ART OF THE DESIGN: THE Y&R LOGO

YoungandtheRestless1984

When “The Young and the Restless” made its’ debut on CBS back in 1973, the title design was something that had not been done on daytime before. Using the song “Cotton’s Dream” from the movie “Bless The Beasts and the Children”, the title designer Sandy Dvore gave Y&R its’ signature look of drawings of cast members of the show.

But in 1984, the title designer made the iconic painted Y&R logo. And it has not changed at all to something different.

When it debuted, the logo painted itself on-screen. To accomplish this, the logo had to be set apart in four different parts as using a switcher, each part painted on then faded to red with the title of the show over it. The drawings at the end over closing credits gave way to this logo (the only exception was during the era when Susan Banks and Harry Hall made the cast as paintings that came to life-however the logo was everywhere else).

The logo itself was presented in different ways. In 1999, the cast was shown against a red velvet background, the logo was clear acrylic over the background with a jazzy version of the theme and cast names were added when CBS and other countries did away with the show’s closing credits; in 2004, the show went back to the 1998 theme and the logo double-painted itself in an extreme close-up focusing on the right side of the logo.

In 2017, the logo and title flash. on the screen when paint strokes are ethereal with the cast in the painting. And the lady that walked towards you in the black lingerie from the previous opening is barely there disappearing in a segue of flashes before the logo is revealed towards the end.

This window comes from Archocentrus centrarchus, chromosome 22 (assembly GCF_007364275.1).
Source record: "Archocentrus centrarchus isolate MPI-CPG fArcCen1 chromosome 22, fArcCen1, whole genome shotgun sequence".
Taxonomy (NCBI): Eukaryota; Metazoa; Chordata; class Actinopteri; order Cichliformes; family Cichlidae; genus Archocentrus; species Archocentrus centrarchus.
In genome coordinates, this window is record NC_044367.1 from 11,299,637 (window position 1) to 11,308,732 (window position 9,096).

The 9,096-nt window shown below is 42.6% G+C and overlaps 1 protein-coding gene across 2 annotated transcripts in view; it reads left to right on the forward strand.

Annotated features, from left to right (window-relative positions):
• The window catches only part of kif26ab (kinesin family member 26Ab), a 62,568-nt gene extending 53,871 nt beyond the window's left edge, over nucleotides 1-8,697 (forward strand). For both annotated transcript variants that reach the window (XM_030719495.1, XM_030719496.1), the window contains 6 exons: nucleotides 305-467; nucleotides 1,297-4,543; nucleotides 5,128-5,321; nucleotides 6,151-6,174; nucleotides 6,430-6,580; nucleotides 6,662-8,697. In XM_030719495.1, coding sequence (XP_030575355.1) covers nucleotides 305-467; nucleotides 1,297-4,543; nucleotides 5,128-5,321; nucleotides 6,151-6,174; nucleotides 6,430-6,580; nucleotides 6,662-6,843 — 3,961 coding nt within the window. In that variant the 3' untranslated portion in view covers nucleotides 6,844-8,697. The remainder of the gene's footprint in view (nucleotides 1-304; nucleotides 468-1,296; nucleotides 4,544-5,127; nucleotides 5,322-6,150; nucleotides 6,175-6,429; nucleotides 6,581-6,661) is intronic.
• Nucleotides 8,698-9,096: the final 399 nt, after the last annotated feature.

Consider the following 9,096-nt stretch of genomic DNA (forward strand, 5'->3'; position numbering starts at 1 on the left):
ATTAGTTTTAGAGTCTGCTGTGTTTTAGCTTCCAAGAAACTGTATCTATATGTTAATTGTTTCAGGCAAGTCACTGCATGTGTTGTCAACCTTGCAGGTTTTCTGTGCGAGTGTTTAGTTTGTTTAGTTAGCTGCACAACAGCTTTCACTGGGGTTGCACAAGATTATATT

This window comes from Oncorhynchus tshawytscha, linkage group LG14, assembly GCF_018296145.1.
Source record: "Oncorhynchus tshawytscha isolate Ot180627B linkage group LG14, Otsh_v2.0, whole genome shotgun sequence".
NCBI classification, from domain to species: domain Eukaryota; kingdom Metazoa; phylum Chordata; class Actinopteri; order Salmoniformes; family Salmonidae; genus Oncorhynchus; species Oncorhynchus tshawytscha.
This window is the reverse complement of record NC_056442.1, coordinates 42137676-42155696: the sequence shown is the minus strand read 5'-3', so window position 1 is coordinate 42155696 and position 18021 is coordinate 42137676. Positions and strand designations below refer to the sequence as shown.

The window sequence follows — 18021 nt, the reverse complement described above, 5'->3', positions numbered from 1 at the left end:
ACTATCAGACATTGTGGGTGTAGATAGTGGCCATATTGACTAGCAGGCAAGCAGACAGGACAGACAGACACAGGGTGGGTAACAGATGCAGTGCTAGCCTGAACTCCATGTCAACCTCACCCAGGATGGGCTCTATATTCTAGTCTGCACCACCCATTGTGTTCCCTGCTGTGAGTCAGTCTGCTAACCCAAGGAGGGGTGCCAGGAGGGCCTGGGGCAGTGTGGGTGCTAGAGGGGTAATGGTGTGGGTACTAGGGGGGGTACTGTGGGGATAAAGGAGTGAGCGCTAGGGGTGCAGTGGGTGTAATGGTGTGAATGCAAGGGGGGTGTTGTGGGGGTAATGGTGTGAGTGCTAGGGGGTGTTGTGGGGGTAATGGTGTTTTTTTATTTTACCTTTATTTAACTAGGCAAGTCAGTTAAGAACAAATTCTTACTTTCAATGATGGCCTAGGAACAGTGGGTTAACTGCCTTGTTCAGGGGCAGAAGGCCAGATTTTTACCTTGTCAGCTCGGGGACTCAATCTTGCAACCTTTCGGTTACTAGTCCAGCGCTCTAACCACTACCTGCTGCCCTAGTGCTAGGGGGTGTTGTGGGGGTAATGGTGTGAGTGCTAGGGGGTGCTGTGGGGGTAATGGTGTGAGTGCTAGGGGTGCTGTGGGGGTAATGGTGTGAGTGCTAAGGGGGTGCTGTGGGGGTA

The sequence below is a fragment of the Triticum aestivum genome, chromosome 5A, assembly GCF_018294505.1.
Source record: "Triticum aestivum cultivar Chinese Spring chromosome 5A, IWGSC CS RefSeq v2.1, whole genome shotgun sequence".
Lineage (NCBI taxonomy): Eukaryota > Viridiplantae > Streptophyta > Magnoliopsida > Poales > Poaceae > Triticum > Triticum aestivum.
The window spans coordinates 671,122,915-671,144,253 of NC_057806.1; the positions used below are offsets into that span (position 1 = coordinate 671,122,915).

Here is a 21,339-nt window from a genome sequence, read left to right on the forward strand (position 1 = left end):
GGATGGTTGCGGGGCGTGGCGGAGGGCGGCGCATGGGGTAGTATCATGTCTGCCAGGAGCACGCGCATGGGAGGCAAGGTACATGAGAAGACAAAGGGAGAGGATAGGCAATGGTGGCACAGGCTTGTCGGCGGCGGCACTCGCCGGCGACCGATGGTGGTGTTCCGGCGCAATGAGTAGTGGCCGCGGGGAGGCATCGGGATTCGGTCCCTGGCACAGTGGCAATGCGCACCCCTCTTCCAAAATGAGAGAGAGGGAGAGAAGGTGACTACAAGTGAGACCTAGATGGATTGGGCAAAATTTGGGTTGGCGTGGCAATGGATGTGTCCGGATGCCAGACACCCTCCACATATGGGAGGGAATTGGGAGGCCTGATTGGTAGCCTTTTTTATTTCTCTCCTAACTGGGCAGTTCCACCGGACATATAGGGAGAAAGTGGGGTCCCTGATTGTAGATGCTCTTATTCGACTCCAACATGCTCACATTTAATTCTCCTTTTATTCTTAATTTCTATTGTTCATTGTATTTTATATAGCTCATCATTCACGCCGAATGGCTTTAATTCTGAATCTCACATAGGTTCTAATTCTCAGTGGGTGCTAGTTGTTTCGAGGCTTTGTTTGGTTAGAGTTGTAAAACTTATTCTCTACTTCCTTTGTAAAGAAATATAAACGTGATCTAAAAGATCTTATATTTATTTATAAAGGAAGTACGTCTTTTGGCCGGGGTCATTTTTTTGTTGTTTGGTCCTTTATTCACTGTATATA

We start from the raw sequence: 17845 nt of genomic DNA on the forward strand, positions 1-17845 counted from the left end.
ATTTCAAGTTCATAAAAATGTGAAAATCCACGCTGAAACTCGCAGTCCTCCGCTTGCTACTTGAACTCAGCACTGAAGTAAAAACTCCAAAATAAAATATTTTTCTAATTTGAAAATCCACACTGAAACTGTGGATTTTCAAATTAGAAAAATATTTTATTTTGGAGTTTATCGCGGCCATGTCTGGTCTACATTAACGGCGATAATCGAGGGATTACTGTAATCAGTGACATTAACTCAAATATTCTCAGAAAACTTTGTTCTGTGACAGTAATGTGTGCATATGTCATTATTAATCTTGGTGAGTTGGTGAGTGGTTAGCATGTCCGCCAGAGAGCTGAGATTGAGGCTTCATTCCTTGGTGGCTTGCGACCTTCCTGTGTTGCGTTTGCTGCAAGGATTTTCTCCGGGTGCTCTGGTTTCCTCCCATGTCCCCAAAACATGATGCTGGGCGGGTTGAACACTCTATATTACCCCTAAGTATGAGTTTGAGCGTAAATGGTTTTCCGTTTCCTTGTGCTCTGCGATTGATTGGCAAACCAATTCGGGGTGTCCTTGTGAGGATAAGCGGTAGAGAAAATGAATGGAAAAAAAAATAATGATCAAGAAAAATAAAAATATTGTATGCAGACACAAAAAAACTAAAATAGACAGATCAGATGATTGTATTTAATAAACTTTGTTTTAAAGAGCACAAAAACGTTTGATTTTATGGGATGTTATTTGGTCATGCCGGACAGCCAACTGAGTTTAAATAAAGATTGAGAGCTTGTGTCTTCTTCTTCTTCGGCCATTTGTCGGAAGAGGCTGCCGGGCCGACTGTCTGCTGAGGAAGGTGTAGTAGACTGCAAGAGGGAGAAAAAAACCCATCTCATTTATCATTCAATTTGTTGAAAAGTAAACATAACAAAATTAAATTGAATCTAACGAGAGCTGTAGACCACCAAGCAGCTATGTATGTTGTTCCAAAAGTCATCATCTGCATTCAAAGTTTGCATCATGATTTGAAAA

When “The Young and the Restless” made its’ debut on CBS back in 1973, the title design was something that had not been done on daytime before. Using the song “Cotton’s Dream” from the movie “Bless The Beasts and the Children”, the title designer Sandy Dvore gave Y&R its’ signature look of drawings of cast members of the show.

But in 1984, the title designer made the iconic painted Y&R logo. And it has not changed at all to something different.

When it debuted, the logo painted itself on-screen. To accomplish this, the logo had to be set apart in four different parts as using a switcher, each part painted on then faded to red with the title of the show over it. The drawings at the end over closing credits gave way to this logo (the only exception was during the era when Susan Banks and Harry Hall made the cast as paintings that came to life-however the logo was everywhere else).

The logo itself was presented in different ways. In 1999, the cast was shown against a red velvet background, the logo was clear acrylic over the background with a jazzy version of the theme and cast names were added when CBS and other countries did away with the show’s closing credits; in 2004, the show went back to the 1998 theme and the logo double-painted itself in an extreme close-up focusing on the right side of the logo.

In 2017, the logo and title flashes on the screen when paint strokes are ethereal with the cast in the painting. And the lady that walked towards you in the black lingerie from the previous opening is barely there disappearing in a segue of flashes before the logo is revealed towards the end.

This logo may have been presented in different ways but the concept remains the same. And after 33 years of it, it has held up well. It has proven to be very versatile everytime with each title design change.

This logo may have been presented in different ways but the concept remains the same. And after 33 years of it, it has held up well. It has proven to be very versatile everytime with each title design change.  And a hats off to Sandy Dvore, who created this logo.

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